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AI-generated junk websites.

AI-generated content farms attracting ad money from major companies

AI chatbots are filling junk websites with AI-generated text that attracts paying advertisers. The practice threatens to hasten the arrival of a glitchy, spammy internet that is overrun by AI-generated content, as well as wasting massive amounts of advertising money, MIT Technology Review reports. 

More than 140 major brands are paying for ads that end up on unreliable AI-written sites, likely without their knowledge, according to a new report from media research organization NewsGuard published by MIT Technology Review. 

Most companies that advertise online automatically bid on spots to run those ads through a practice called “programmatic advertising.

”As a result, big brands end up paying for ad placements on sites that they may have never heard of before, with little to no human oversight, the report says. 

“To take advantage, content farms have sprung up where low-paid humans use AI to churn out low-quality content to attract maximum ad revenue.”

These types of websites already have a name: “made for advertising” sites using clickbait, autoplay videos, and pop-up ads. NewsGuard found that one site produced more than 1 200 articles a day.

Some of the more sophisticated sites use AI-generated photos and bios of fake authors. NewsGuard has found AI-generated sites in 13 languages.

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But generative AI has limitations. NewsGuard reports one site, called, had messages like “Sorry, I cannot fulfill this prompt as it goes against ethical and moral principles …  As an AI language model, it is my responsibility to provide factual and trustworthy information.”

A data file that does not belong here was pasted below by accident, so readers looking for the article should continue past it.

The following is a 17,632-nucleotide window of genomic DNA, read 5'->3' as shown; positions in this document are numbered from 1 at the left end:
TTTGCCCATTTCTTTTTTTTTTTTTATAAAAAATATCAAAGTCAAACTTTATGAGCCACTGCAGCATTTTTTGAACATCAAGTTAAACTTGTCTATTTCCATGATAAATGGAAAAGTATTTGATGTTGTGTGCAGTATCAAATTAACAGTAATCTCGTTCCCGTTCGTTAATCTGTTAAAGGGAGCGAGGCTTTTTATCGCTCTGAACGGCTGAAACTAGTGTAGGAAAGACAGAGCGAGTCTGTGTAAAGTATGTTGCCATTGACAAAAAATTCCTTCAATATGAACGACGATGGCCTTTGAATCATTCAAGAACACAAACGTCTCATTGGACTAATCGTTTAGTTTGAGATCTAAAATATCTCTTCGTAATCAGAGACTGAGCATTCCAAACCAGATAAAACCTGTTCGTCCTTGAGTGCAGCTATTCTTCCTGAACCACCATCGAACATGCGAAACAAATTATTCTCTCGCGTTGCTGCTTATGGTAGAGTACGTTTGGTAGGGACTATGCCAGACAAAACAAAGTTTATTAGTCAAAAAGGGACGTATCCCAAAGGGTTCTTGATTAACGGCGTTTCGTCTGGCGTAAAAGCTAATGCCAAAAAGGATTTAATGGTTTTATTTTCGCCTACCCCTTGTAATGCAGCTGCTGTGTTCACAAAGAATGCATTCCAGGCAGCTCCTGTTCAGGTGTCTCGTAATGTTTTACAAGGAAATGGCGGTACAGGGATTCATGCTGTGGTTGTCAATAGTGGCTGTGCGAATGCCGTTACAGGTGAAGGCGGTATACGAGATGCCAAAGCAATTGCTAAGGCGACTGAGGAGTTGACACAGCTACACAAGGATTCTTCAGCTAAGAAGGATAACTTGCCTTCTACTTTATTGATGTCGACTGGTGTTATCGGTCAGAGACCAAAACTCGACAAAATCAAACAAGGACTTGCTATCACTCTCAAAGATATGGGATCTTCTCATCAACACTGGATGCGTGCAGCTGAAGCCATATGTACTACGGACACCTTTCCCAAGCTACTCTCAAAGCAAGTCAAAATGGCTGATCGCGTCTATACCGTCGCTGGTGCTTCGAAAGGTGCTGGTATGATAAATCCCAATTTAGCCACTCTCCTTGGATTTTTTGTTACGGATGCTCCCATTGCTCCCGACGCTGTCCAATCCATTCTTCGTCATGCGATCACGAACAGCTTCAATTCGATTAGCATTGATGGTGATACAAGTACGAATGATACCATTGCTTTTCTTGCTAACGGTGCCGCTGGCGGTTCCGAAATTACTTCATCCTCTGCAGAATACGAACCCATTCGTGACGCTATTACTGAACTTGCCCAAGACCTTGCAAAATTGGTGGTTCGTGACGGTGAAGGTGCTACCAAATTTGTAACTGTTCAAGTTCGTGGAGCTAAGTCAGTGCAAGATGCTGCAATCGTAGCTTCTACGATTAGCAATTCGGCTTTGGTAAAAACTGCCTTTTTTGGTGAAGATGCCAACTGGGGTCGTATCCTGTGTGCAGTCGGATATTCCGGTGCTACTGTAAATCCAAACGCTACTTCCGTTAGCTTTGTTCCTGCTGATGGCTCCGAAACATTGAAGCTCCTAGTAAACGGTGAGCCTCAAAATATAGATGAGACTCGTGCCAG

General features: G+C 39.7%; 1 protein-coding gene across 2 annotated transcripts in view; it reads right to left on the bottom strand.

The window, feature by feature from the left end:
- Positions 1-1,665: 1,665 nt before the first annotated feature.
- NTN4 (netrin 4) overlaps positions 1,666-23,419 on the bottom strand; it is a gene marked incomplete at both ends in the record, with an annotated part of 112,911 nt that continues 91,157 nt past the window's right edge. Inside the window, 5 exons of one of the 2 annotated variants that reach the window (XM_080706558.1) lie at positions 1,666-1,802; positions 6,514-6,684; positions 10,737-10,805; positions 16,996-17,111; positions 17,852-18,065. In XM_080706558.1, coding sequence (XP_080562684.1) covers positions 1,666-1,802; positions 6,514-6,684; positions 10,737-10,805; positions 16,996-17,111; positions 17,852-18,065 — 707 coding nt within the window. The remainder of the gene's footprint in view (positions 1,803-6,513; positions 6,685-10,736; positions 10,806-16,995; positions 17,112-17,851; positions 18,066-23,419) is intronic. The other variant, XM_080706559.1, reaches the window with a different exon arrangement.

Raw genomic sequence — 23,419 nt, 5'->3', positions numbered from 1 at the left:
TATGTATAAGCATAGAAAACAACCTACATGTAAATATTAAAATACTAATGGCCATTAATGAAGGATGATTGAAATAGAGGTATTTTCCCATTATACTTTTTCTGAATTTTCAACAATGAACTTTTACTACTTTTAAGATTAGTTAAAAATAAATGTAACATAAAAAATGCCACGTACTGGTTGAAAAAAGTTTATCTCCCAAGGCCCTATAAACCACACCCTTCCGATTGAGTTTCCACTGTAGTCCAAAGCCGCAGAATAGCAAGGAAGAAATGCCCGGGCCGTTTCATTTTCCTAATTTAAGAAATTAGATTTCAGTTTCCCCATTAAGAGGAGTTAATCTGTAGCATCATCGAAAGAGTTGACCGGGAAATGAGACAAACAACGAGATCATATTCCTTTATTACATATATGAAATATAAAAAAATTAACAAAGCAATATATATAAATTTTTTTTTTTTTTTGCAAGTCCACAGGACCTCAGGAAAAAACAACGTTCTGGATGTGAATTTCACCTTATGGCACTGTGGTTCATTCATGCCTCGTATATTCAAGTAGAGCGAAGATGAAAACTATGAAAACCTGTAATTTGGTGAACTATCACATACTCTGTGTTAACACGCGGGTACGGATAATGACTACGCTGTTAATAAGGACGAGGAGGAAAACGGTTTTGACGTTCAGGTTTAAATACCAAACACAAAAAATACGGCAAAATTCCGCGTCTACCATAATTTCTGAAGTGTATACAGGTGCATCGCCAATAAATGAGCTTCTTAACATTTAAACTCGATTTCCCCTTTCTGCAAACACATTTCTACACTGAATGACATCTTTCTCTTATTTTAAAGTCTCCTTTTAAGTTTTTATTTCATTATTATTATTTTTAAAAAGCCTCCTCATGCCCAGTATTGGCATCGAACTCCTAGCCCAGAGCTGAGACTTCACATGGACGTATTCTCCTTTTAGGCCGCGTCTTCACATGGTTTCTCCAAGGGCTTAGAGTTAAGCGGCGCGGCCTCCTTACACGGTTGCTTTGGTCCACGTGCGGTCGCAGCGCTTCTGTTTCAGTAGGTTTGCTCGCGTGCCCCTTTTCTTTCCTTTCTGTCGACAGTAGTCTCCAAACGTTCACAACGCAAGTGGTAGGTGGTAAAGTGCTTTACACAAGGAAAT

Most ad exchanges and platforms already have policies against serving ads on content farms, yet they “do not appear to uniformly enforce these policies,” and “many of these ad exchanges continue to serve ads on [made-for-advertising] sites even if they appear to be in violation of … quality policies,” Krzysztof Franaszek, founder of ad verification company Adalytics, told the Review.

 Jack Brewster, enterprise editor of NewsGuard said “the opaque nature of programmatic advertising has inadvertently turned major brands into unwitting supporters, unaware that their ad dollars indirectly fund these unreliable AI-generated sites.”

“We have strict policies that govern the type of content that can monetize on our platform,” Michael Aciman, policy communications manager for Google, told MIT Technology Review in an email. “For example, we don’t allow ads to run alongside harmful content, spammy or low-value content, or content that’s been solely copied from other sites. When enforcing these policies, we focus on the quality of the content rather than how it was created, and we block or remove ads from serving if we detect violations.” 

So far, there aren’t any easy solutions, especially given that advertising props up the entire economic model of the internet, MIT Technology Review concludes. 

“What is key to remember is that programmatic ads—and targeted ads more generally—are a fundamental enabler of the internet economy,” says Hodan Omaar, senior AI policy advisor at the Information Technology and Innovation Foundation, a think tank in Washington, DC.

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